Red Campion

The Bluebells were a mixture of the invasive Spanish types, with tall upright stems and flowers all around, and the native English Bluebells with nodding stems and flowers on one side. There are hybrids everywhere too, but this one seems mostly English.

The birds like this woodland. We spotted Wren, Blackbird, Blue Tits, Crows and a Collared Dove calling. A Buzzard crossed the path and disappeared, an unidentified little warbler (a Chiffchaff?) sat on a Bramble stem and in an area of pines we spotted one or maybe several Treecreepers.

It’s hard to say if this is an old or ancient woodland. Indicators of its age are the Bluebells, the Lesser Celandine and this quite old Yew tree, the largest tree we saw, which was probably several centuries old.

But in amongst the native trees were strange introductions, like Rhododendron, Cherry Laurel, a Monkey Puzzle tree, and a Red Horse Chestnut, as if this had been an estate of a rich Victorian gentleman. British History Online suggests there was once a Fazakerley Hall, possibly just a manor house, but it was sold soon after 1717 and not mentioned in historical records again. That’s too early for some of the introduced trees. A mystery. Here’s the Monkey Puzzle tree, not very old, badly shaded by the surrounding trees and sprouting new growth from low down on the trunk. They don’t usually do that.

There was a mystery about the Cherry Laurel too. It had grown with a pronounced lean, and the underside of the trunk was covered with large flat fungi, of a leafy or scaly type. The edges of it felt quite hard. I wonder what that is? (Added later: It’s Bleeding Broadleaf Crust Stereum rugosum. It’s supposed to “bleed” or turn red if you cut the surface. Thanks Sabena.)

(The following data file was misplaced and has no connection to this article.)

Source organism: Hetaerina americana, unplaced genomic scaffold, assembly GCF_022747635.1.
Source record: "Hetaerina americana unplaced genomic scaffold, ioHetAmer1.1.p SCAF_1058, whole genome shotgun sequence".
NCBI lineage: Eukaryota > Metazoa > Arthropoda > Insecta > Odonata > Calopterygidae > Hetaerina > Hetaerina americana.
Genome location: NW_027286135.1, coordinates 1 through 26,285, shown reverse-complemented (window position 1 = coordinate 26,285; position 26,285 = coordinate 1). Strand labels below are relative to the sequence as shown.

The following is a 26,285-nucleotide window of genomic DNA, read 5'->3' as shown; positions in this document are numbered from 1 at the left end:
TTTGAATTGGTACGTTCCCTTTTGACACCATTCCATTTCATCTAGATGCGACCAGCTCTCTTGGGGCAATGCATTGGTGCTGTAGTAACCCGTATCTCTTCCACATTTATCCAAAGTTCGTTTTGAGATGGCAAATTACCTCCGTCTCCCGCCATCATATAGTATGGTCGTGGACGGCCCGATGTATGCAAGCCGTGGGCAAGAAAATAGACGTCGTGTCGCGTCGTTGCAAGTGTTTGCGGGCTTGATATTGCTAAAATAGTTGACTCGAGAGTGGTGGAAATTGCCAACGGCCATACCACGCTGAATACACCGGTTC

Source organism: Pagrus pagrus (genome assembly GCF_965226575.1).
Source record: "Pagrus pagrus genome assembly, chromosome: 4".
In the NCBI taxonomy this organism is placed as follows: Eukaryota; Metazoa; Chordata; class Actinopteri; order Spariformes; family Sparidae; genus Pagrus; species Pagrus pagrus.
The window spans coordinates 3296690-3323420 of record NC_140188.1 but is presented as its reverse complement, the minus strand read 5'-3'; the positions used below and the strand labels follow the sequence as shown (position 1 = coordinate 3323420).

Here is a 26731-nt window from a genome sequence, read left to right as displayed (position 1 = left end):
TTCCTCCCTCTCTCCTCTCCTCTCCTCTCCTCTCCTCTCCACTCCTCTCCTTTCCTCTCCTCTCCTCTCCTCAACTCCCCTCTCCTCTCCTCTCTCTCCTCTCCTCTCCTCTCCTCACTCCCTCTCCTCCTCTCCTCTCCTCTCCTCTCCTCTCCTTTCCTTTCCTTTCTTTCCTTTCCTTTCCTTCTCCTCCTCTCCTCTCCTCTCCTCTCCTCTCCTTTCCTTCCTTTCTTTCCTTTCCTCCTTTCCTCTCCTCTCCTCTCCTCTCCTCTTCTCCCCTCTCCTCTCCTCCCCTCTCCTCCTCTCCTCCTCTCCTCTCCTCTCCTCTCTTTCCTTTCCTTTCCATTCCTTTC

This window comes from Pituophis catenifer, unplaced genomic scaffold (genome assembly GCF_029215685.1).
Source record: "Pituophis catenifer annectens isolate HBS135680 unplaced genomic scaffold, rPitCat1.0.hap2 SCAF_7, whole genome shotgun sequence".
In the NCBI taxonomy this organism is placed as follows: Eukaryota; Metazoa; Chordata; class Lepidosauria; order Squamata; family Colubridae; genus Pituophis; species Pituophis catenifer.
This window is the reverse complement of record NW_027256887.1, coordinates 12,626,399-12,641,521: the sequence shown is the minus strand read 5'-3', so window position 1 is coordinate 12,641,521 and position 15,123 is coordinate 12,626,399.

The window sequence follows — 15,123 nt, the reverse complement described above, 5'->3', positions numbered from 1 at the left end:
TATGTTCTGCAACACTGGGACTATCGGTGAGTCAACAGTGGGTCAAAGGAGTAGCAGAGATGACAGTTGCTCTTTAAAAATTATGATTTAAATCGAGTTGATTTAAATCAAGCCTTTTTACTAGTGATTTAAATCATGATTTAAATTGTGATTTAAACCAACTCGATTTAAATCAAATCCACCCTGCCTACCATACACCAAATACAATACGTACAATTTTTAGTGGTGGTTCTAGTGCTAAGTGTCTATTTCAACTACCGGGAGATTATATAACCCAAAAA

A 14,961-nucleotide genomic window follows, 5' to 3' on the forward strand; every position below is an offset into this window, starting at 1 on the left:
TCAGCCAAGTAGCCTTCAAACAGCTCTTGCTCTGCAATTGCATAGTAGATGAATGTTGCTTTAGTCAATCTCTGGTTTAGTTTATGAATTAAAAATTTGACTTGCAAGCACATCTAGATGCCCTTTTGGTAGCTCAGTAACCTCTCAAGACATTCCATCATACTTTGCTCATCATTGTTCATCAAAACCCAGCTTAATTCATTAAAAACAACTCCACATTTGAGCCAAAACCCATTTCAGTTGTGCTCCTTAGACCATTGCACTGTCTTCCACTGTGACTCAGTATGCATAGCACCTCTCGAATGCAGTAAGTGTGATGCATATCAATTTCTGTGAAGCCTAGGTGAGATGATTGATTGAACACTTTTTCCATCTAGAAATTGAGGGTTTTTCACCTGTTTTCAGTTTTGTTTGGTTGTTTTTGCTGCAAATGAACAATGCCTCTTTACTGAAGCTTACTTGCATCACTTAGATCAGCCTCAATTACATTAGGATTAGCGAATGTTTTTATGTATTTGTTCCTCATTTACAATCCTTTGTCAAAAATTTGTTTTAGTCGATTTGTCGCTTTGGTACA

We found a convenient log to sit on for lunch, and then visited the hospital facilities. On the other side of Lower Lane is “Fazakerley Hall and Recreation Ground”. It is just one path, with grass and shrubbery on either side, running for about half a mile along the banks of the Fazakerley Brook. The locals call it the “Donkey path” apparently, as someone once kept donkeys in a field on the other side of the brook.

It was surprisingly good for butterflies. There had been some Orange Tips in the woods and as we crossed the road a Brimstone flew past us. There was a Small White on a Dandelion and later we found a Speckled Wood resting on bare ground. That’s more species in one day than we’ve had for a while.

There was no special reason for the butterflies that I could see. Maybe it was just the first warm sunny day, perhaps the plentiful Daisies and Dandelions in the longish grass, with a few early Cuckoo flowers coming out. Or maybe it was the flowering native shrubs, like Hawthorn, Elder (just out) and the Dogwood in bud.

Early Hawthorn blossom

Public transport details: Bus 21 from Queen Square at 10.05, alighting Longmoor Lane / Seeds Lane at 10.36. We all went home different ways, but I took the 63 bus from outside the hospital at 2.02, which took me back to Crosby.

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Reynolds Park, 21st April 2024

We approached Reynolds Park from the back end, where the wildflower meadow is, but it was too early for much in the way of flowers. There were plenty of birds singing though, Blackbird, Robin, Wood Pigeon, a noisy Nuthatch and a possible Wren and a Blackcap. A passer-by mentioned Woodpeckers and Owls. As we headed towards the trees, there were Bluebells, looking like the invasive Spanish ones, and some clumps of Three-cornered leek.